Microsoft on Monday updated its plans for entering the portable media market, giving the software formerly known as Media2Go the official name of Windows Mobile software for Portable Media Centers and pushing back the time frame for when the devices using the software will become available to the middle of 2004.
The devices, using Windows CE 4.2-based software, will be able to play audio and video files and display still images that users download from PCs running Windows XP, the Redmond, Washington, software company said in a statement. The devices will support both MP3 and the company's Windows Media 9 Series standard format.
Microsoft's portable media center announcement came on the same day that Dell released details about its Dell Digital Jukebox music player and its new download service, both of which will be available Tuesday.
The devices from both companies will be competing with Apple Computer Inc.'s iPod digital music player.
Microsoft first announced its software for portable media players in January, when it said it was working with Intel Corp. on a reference design for the devices that would include Intel's XScale processor. At that time, the company also said that the first devices would be available in the U.S. by the end of the year with a price tag starting at US$350.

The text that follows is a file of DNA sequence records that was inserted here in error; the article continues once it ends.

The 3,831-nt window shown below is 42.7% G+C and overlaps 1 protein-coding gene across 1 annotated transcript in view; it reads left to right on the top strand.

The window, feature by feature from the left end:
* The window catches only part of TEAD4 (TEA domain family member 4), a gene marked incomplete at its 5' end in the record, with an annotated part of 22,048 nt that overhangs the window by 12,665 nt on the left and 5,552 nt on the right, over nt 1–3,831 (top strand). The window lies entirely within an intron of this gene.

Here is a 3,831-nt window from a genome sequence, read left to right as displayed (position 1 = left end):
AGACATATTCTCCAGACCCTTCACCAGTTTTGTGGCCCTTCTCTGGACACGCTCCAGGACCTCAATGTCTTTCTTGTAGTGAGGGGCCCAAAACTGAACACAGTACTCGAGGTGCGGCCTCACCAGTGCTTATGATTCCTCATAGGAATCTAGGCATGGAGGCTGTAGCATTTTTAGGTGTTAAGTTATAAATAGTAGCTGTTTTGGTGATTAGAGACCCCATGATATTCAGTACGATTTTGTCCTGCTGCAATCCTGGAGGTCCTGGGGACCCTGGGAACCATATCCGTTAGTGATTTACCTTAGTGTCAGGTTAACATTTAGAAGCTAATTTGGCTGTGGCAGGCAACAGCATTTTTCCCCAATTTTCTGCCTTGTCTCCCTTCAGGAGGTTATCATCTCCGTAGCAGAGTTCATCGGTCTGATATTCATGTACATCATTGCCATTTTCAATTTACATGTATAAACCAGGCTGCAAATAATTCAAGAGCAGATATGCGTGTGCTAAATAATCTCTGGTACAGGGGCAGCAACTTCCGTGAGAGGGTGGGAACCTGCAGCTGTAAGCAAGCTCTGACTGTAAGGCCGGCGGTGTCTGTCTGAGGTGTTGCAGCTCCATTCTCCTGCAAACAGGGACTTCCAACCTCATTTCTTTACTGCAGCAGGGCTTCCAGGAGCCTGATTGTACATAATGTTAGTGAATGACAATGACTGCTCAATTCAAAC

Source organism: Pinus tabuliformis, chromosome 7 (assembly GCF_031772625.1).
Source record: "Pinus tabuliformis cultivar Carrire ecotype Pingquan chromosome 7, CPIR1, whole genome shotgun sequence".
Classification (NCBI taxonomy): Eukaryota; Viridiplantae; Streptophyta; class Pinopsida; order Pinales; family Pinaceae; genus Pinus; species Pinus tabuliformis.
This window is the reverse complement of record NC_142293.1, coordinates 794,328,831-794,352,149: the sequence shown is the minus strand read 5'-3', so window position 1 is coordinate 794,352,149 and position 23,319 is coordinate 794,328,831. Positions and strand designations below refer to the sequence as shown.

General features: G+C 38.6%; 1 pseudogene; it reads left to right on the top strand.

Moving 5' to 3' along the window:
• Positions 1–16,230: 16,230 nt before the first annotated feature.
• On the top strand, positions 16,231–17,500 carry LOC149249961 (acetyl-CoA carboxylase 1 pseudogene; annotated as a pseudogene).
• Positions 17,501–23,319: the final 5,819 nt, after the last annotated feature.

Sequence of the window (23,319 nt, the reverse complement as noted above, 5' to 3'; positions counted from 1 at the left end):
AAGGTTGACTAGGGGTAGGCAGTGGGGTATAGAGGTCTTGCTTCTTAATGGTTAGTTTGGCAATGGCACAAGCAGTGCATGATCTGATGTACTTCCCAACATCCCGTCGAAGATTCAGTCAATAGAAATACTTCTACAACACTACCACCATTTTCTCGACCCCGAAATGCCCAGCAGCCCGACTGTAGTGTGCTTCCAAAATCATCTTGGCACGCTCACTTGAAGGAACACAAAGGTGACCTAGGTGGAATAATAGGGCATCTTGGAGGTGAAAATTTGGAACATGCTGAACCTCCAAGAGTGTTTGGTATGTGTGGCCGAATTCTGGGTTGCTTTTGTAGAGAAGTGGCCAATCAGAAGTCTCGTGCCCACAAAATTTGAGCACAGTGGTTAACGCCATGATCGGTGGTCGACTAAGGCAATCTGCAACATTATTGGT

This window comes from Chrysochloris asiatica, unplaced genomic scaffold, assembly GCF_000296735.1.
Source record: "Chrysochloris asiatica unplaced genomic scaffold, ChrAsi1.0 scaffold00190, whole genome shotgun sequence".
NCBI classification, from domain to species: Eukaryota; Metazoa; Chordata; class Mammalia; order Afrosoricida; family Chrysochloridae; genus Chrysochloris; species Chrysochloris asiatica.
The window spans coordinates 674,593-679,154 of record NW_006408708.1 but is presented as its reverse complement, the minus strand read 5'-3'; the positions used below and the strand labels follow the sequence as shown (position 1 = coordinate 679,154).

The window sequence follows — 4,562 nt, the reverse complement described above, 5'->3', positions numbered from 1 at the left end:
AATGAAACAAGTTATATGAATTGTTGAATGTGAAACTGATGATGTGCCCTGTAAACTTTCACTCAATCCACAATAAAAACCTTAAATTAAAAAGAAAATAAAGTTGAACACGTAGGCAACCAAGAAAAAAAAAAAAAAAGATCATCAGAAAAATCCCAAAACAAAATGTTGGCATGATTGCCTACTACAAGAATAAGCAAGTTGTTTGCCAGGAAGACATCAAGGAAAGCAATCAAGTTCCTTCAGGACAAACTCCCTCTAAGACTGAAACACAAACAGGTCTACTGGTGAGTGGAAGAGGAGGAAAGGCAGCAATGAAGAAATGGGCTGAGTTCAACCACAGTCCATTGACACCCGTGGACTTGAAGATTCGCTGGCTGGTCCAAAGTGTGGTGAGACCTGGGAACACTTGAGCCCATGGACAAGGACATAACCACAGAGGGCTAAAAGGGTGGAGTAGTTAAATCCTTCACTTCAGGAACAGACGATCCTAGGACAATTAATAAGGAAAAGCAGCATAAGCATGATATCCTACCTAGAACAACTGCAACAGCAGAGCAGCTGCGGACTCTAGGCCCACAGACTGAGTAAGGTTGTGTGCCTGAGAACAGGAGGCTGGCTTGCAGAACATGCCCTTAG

Manufacturers such as Samsung Electronics Co. Ltd., Sanyo Corp., ViewSonic Corp. and iRiver Inc. have said they will build devices to run on the Microsoft software.
On Monday, Microsoft said it was partnering with Tatung Co. and AboCom Systems Inc. to develop designs for the portable media players but did not give suggested prices for the upcoming devices.
According to Dell's Web site, the Dell DJ music player, which comes with either a 15G-byte hard drive or a 20G-byte hard drive, is priced at $249 or $329 respectively.
Apple's iPod music player -- the first handheld music player with a hard drive to become widely popular -- starts at $299 for the 10G-byte version. The iPod is compatible with both Macintosh and Windows-based computers. Earlier this month, Apple launched a version of its iTunes Music Store service for Windows users, but users can download songs only in the M4P format, also known as AAC (advanced audio coding).
A London-based iPod and Windows XP user who asked not to be named said that because the Microsoft media device would be able to play digital videos, television shows, home movies and digital photos as well as music, he would consider switching to such a device.
"If it was really stylish like the iPod, simple to use and not too expensive, I might be interested," he said. "The video and still image capability does sound impressive but it might be a bit piddly to watch a movie on, so it would depend on how big it was. Then again, if it's too big, it might not be convenient to carry around like the iPod is."
Though overall the iPod has been very easy to use, the user said he has experienced some problems downloading music files from his PC on to his iPod.
"You can't download Windows Media Audio files into the iPod which is a small problem as the WMA files can't be converted into something that is usable," he said. "There does seem to be a few gremlins and files don't seem to transfer to the iPod perfectly. But it's nothing that can't be ironed out, especially with the online help room, and once the iPod gets going, it works brilliantly. So the Microsoft device would have to be something pretty special to get me to switch."